"Conservation Reader" by Harold W. Fairbanks
Drive them to the ocean.
"Famous Privateersmen and Adventurers of the Sea" by Charles H. L. Johnston
We shall picture it something like the cabin of an ocean steamer.
"Common Science" by Carleton W. Washburne
She often spoke of "the ocean," too, another place where the tall ships went.
"The Harbor" by Ernest Poole
The seas of the frozen ocean still afford a sustenance.
"Adventurers of the Far North" by Stephen Leacock
From the hall where they stood, she could look out upon the ocean which rolled and sparkled under the sunshine.
"A Noble Woman" by Ann S. Stephens
***

In poetry:

I have since written what no tide
Shall ever wash away, what men
Unborn shall read o'er ocean wide
And find Ianthe's name again.
"Well I Remember How You Smiled" by Walter Savage Landor
Thou wert once the gentlest wave
Ocean ever bore;
Thou art now the fairest wave
On the fairest shore --
Ever -- ever -- evermore!
"Fragments From An Epic Poem" by Abram Joseph Ryan
In all we do, and hear, and see,
Is restless Toil and Vanity.
While yet the rolling earth abides,
Men come and go like ocean tides;
"Vanitas Vanitatum, Omnia Vanitas" by Anne Bronte
"And then?"—"Oh, rock and mountain and vale,
Ocean and shores and men,
Over and over, a weary tale,
And round to your home again!"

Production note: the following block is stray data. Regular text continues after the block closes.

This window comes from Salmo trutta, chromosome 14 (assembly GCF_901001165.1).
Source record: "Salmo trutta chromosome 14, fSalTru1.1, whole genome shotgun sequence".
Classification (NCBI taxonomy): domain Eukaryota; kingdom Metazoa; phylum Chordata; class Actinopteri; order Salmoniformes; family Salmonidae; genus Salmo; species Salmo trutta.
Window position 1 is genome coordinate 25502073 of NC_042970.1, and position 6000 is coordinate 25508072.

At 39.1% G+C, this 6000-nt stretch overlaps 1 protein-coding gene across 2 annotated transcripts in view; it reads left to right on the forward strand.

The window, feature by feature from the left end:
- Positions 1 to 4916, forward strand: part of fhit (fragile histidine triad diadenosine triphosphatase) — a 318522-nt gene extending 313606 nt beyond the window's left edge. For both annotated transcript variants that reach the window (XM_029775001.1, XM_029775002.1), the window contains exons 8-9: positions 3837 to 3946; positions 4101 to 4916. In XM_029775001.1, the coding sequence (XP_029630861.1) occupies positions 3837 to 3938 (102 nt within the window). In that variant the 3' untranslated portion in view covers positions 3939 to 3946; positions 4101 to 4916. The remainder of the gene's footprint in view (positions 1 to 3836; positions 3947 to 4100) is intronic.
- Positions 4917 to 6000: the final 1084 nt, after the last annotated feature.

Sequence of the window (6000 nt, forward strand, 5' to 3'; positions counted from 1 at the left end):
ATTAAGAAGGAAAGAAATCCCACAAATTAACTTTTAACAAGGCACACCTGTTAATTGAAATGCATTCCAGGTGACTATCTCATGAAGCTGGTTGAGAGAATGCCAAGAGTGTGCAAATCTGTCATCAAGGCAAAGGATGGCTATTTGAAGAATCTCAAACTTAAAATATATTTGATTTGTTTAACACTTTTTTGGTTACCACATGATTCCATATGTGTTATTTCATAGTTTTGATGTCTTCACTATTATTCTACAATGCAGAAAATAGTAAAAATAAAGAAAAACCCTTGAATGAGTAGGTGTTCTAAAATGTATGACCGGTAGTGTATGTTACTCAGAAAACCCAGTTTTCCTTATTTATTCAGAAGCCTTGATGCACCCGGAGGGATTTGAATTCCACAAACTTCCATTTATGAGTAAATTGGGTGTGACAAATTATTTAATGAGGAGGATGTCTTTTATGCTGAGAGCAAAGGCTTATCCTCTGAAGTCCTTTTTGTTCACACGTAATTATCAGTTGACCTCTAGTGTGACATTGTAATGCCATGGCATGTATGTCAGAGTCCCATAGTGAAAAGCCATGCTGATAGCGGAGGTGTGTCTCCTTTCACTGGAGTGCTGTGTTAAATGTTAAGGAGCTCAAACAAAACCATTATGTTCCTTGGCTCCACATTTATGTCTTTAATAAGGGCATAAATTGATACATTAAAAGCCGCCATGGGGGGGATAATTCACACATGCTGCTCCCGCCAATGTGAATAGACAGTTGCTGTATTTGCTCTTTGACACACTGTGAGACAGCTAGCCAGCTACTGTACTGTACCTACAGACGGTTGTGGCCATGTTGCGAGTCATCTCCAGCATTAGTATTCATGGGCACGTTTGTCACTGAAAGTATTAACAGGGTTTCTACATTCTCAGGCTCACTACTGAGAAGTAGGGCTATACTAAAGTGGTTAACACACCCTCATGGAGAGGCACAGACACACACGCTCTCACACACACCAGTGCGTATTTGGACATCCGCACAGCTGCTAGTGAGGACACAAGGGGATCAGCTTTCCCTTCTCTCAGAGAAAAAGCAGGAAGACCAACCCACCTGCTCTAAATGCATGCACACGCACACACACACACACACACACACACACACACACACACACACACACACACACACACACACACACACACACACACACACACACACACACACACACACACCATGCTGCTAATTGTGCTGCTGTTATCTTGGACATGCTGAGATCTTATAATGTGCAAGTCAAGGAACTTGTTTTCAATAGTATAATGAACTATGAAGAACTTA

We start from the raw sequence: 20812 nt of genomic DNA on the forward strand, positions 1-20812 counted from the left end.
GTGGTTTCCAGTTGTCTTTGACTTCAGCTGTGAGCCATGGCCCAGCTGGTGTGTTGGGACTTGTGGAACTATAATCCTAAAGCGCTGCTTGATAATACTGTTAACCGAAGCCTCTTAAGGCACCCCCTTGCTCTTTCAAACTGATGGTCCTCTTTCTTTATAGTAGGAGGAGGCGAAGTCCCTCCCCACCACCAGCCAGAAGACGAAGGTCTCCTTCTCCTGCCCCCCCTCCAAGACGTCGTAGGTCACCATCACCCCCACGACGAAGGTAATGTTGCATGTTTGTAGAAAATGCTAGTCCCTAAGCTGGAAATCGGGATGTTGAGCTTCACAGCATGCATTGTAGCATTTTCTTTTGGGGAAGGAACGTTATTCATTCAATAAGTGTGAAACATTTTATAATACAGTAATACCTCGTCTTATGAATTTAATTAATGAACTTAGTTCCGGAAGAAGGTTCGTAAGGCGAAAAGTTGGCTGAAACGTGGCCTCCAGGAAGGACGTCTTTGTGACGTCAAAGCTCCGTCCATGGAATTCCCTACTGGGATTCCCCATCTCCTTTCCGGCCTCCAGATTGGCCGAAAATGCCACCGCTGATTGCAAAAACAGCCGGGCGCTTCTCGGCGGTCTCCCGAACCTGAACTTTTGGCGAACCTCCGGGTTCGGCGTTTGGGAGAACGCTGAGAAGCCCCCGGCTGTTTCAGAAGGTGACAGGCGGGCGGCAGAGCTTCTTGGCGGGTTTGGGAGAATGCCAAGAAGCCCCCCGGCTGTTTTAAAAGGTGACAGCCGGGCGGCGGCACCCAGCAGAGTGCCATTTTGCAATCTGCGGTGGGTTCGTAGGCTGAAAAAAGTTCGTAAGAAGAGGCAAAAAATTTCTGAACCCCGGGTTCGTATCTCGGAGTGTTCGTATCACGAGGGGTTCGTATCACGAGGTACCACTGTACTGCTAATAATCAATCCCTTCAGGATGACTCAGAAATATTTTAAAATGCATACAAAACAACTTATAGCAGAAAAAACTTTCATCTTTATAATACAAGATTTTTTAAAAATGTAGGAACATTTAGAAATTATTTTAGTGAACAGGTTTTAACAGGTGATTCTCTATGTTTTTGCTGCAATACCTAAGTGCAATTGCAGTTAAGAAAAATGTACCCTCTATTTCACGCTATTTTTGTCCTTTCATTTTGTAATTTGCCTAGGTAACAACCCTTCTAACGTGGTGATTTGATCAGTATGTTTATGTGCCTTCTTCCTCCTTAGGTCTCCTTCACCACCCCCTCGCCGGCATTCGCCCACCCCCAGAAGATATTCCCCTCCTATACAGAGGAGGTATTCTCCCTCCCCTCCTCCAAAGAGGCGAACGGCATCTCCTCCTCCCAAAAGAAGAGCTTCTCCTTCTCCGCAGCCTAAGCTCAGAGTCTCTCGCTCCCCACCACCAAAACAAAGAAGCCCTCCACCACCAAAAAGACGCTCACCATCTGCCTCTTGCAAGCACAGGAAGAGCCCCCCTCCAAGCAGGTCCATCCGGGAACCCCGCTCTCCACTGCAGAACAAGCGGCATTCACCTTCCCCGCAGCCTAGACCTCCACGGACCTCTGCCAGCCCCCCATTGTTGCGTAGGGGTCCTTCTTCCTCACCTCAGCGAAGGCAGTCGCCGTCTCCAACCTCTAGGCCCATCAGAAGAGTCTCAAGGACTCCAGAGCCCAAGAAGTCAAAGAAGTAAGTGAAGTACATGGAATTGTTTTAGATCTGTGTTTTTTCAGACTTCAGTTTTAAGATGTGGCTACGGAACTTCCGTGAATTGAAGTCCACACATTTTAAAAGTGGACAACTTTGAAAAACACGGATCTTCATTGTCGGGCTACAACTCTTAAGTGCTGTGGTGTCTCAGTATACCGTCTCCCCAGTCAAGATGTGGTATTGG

"Tell Me" by George MacDonald
But down within the silence of his soul
A surging ocean swept;
Yet none could see the current onward roll,
The tides that never slept.
"The Depth of Love" by Charles Hanson Towne
Yet whenever I cross the river
On its bridge with wooden piers,
Like the odor of brine from the ocean
Comes the thought of other years.
"The Bridge" by Henry Wadsworth Longfellow

In news:

Crowley Maritime Corporation christen 'Ocean Wave' & 'Ocean Wind' built at Bollinger Shipyards, based in Amelia, La USA.
Thousands will gather in Tuckerton this weekend with the Ocean County Parks Dept & Tuckerton Seaport for The 30th Annual Ocean County Decoy and Gunning Show.
Recent christening at Ocean Industries Shipyard of the largest dredge ever built in Eastern Canada, the 'Ocean Traverse Nord'.
Ocean County Freeholder John Kelly (Ocean County Freeholders ).
View full size Ocean County Prosecutor's Office Tierra Morgan, right, a 2-year-old girl from Lakehurst in Ocean County, was last seen with her father, Arthur Morgan III, left, authorities said.
Kahiki, Ocean to Ocean form partnership.
OCEAN CITY- The Ocean City Marlin Club is hoping to take the lead in t READ.
OCEAN CITY- The Ocean City Recreation and Parks Department's boy READ.
OCEAN CITY – The Ocean City Development Corporation (OCDC) has b READ.
New study finds that the temperatures of North Atlantic Ocean water flowing north into the Arctic Ocean are likely related to global warming.
If the trial is successful, the FAA might use the ADS -B in-trail program as an enhancement to the standard Ocean 21 software Oakland Center currently uses in oceanic airspace.
The federal agency in charge of protecting the nation's oceans announced Thursday it is ramping up efforts to expand new rules aimed at lessening the cutthroat competition among fishers that has threatened dozens of ocean species.
OCEAN CITY- The 19th Annual Ocean City Lacrosse Classic, held at sever READ.
OCEAN CITY- The 25th Annual Ocean City Tuna Tournament returns next we READ.